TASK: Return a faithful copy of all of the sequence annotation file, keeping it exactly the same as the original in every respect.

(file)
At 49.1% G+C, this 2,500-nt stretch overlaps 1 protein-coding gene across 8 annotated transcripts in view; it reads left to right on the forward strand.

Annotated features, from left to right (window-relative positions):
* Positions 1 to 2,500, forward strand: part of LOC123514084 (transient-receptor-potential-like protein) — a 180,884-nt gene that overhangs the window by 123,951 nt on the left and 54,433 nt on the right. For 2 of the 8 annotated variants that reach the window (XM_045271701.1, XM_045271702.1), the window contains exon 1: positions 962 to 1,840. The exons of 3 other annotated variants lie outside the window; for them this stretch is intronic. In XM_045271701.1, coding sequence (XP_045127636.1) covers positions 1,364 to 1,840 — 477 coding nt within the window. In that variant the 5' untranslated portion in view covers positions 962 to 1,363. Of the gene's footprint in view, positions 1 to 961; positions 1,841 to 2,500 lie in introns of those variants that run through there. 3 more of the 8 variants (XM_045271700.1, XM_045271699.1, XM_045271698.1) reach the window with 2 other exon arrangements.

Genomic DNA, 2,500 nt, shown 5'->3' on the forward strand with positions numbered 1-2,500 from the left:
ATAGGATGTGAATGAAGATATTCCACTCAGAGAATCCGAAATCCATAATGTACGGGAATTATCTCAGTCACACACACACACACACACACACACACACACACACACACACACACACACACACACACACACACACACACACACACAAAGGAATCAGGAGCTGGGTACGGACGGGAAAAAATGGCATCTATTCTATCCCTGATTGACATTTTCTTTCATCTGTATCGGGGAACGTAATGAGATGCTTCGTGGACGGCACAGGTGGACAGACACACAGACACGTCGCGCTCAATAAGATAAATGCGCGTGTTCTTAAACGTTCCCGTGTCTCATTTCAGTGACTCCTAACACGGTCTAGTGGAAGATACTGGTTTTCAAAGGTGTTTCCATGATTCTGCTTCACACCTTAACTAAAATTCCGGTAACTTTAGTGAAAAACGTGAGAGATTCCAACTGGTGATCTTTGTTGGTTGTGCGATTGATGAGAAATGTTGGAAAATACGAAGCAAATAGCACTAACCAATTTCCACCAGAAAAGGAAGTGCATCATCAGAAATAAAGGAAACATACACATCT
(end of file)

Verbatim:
At 49.1% G+C, this 2,500-nt stretch overlaps 1 protein-coding gene across 8 annotated transcripts in view; it reads left to right on the forward strand.

Annotated features, from left to right (window-relative positions):
* Positions 1 to 2,500, forward strand: part of LOC123514084 (transient-receptor-potential-like protein) — a 180,884-nt gene that overhangs the window by 123,951 nt on the left and 54,433 nt on the right. For 2 of the 8 annotated variants that reach the window (XM_045271701.1, XM_045271702.1), the window contains exon 1: positions 962 to 1,840. The exons of 3 other annotated variants lie outside the window; for them this stretch is intronic. In XM_045271701.1, coding sequence (XP_045127636.1) covers positions 1,364 to 1,840 — 477 coding nt within the window. In that variant the 5' untranslated portion in view covers positions 962 to 1,363. Of the gene's footprint in view, positions 1 to 961; positions 1,841 to 2,500 lie in introns of those variants that run through there. 3 more of the 8 variants (XM_045271700.1, XM_045271699.1, XM_045271698.1) reach the window with 2 other exon arrangements.

Genomic DNA, 2,500 nt, shown 5'->3' on the forward strand with positions numbered 1-2,500 from the left:
ATAGGATGTGAATGAAGATATTCCACTCAGAGAATCCGAAATCCATAATGTACGGGAATTATCTCAGTCACACACACACACACACACACACACACACACACACACACACACACACACACACACACACACACACACACACACACAAAGGAATCAGGAGCTGGGTACGGACGGGAAAAAATGGCATCTATTCTATCCCTGATTGACATTTTCTTTCATCTGTATCGGGGAACGTAATGAGATGCTTCGTGGACGGCACAGGTGGACAGACACACAGACACGTCGCGCTCAATAAGATAAATGCGCGTGTTCTTAAACGTTCCCGTGTCTCATTTCAGTGACTCCTAACACGGTCTAGTGGAAGATACTGGTTTTCAAAGGTGTTTCCATGATTCTGCTTCACACCTTAACTAAAATTCCGGTAACTTTAGTGAAAAACGTGAGAGATTCCAACTGGTGATCTTTGTTGGTTGTGCGATTGATGAGAAATGTTGGAAAATACGAAGCAAATAGCACTAACCAATTTCCACCAGAAAAGGAAGTGCATCATCAGAAATAAAGGAAACATACACATCT